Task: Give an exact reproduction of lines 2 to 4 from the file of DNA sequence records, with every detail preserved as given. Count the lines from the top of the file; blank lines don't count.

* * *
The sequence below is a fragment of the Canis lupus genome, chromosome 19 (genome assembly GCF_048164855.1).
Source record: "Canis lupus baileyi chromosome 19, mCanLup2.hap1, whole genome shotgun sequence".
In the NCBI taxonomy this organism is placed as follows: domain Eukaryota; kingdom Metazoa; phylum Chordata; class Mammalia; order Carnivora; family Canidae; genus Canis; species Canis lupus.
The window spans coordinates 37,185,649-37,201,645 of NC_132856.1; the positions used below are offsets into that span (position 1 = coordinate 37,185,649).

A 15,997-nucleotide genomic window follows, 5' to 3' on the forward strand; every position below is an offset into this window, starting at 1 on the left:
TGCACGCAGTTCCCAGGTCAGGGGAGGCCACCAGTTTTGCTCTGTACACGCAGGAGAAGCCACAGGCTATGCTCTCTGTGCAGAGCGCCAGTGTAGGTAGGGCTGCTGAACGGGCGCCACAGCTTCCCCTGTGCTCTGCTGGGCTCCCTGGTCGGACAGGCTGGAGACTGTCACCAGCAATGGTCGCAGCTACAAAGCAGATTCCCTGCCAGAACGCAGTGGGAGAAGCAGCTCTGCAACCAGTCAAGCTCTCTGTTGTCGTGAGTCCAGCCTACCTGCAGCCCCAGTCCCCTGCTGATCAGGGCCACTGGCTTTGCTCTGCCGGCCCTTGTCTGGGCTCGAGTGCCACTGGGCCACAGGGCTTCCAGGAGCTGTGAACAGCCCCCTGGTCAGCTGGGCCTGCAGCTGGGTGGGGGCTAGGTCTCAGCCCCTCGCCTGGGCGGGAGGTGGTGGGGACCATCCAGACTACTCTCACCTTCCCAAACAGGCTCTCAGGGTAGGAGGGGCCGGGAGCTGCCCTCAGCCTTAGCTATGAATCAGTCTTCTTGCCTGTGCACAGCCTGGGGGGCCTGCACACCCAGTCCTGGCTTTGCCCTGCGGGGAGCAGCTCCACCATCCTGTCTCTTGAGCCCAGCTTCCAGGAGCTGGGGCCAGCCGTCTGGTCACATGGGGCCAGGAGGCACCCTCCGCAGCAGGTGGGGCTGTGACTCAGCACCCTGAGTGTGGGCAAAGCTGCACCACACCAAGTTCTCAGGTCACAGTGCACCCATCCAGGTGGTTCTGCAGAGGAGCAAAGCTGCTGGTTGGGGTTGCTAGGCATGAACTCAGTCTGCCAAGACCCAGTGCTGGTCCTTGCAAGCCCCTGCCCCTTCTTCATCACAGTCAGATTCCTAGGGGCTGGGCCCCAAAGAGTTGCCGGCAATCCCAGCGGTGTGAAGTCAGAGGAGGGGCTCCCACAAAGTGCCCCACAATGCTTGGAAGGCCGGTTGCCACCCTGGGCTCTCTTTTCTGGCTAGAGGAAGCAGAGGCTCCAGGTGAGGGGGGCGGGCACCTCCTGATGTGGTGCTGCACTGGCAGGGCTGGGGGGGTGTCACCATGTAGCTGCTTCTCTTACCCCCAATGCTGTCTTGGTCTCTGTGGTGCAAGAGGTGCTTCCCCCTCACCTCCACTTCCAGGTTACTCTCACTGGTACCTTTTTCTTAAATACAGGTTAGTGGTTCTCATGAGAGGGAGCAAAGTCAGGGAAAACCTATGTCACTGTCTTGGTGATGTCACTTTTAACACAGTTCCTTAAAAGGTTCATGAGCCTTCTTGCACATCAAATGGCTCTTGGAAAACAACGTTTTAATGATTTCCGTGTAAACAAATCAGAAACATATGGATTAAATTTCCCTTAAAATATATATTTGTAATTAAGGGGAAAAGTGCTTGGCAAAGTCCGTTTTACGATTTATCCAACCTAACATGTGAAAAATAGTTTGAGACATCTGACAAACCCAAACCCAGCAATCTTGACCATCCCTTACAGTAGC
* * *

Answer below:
Source record: "Canis lupus baileyi chromosome 19, mCanLup2.hap1, whole genome shotgun sequence".
In the NCBI taxonomy this organism is placed as follows: domain Eukaryota; kingdom Metazoa; phylum Chordata; class Mammalia; order Carnivora; family Canidae; genus Canis; species Canis lupus.
The window spans coordinates 37,185,649-37,201,645 of NC_132856.1; the positions used below are offsets into that span (position 1 = coordinate 37,185,649).